Duangrit Bunnag & Rungsima Kasikranund

Everyone must have seen and heard by now how over the past couple of years, Charoenkrung neighborhood has seen eager support from both the governmental and public sectors in their mutual attempts at, and interests in, turning the area into the city’s creative district. The idea has been developed for the local community to adapt, exchange and learn to survive as a part of the globalization happening around the world. After the opening of TCDC’s new home earlier this year, Charoenkrung welcomed the Warehouse 30 as its latest addition in August of 2017. Its arrival has been highly anticipated for everyone is waiting to see whether the project can intensify the creative economy and help the creative climate to flourish in the area.

Warehouse 30 is a project by Duangrit Bunnag and Rangsima Kasikranund, Thailand’s renowned architect and the former editor of the ELLE decoration team respectively, who have worked toward the renovation of an unrefined, spacious 4,000-square-meter old warehouse with a classic Post-Second World War, industrial world vibe into a creative grounds housing an eclectic array of activities likely to be everyone’s cup of tea whether it be the multi- brand retail shop, cafés, soup and sandwich joints, design bookstore, record shop, flower shop, vintage shop or motorcycle shop all the way to a handmade furniture place, co-working space and a cinema that screens exclusively documentary films. These establishments are put together in a well-thought out but seemingly unintentional and somewhat loosely programed plan where no definite boundary is indicated. Such obscurity can, to a certain extent, cause some problems for the space’s users, but it could also potentially render the kind of spatial flow and exchange of people’s understandings of the diverse activities happening in the space, which is something that the facilitators of Warehouse 30 are looking for.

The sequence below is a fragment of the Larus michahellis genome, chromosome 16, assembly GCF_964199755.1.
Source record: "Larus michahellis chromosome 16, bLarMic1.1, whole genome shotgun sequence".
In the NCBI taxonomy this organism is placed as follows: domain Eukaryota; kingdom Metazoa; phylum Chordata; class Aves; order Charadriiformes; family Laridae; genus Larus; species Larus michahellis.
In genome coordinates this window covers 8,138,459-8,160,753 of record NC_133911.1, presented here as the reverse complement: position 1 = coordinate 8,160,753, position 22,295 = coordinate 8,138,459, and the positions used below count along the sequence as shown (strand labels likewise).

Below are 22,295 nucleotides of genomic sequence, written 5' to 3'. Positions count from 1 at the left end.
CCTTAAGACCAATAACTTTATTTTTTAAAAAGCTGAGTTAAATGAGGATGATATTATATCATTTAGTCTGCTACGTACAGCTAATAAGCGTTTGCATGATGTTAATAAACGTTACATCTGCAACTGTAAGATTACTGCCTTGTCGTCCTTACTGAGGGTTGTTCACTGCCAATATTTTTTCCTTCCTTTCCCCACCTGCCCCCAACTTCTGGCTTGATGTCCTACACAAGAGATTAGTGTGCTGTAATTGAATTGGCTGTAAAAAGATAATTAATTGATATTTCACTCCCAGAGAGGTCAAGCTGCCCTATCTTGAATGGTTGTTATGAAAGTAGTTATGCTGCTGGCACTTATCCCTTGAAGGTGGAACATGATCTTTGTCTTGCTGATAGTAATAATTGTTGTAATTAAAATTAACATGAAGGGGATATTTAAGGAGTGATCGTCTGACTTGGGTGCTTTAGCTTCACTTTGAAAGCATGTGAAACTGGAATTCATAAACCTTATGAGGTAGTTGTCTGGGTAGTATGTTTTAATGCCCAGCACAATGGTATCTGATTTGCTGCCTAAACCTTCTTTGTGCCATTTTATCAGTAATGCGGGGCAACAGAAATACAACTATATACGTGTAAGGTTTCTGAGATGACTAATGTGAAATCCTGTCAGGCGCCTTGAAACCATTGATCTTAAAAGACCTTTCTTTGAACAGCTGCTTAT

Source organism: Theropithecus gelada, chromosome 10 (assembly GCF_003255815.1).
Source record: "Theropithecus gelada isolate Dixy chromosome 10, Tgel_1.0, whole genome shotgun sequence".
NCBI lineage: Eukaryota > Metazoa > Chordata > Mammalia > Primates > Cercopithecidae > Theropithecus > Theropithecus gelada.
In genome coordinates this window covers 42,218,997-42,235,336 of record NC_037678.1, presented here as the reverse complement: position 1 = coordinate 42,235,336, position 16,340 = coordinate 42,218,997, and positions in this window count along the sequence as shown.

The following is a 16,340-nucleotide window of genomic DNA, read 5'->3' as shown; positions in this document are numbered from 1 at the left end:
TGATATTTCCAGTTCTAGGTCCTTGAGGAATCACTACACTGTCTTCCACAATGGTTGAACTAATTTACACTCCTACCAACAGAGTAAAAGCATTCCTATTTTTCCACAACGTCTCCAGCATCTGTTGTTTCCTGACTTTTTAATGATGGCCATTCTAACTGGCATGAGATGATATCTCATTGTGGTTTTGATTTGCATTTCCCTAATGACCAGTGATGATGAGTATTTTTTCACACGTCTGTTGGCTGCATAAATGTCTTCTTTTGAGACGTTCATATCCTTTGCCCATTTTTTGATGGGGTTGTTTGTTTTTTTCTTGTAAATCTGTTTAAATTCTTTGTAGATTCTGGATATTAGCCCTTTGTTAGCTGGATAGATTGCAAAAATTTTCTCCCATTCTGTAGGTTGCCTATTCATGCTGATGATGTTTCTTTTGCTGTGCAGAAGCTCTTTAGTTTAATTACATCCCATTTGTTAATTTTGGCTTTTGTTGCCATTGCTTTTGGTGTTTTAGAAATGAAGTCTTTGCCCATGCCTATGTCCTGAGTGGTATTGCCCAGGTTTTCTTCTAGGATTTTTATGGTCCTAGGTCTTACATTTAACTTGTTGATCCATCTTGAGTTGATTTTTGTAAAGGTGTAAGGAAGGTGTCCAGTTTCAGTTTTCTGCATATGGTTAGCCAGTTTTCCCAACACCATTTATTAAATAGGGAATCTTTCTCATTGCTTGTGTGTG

We think that in the near future, Warehouse 30 could easily become another go-to place for Bangkok’s hip crowd. But what we actually hope is for the warehouse-turned-creative space to serve as another mechanism that will help to engage the public sector in the future growth of Charoenkrung’s creative economy.


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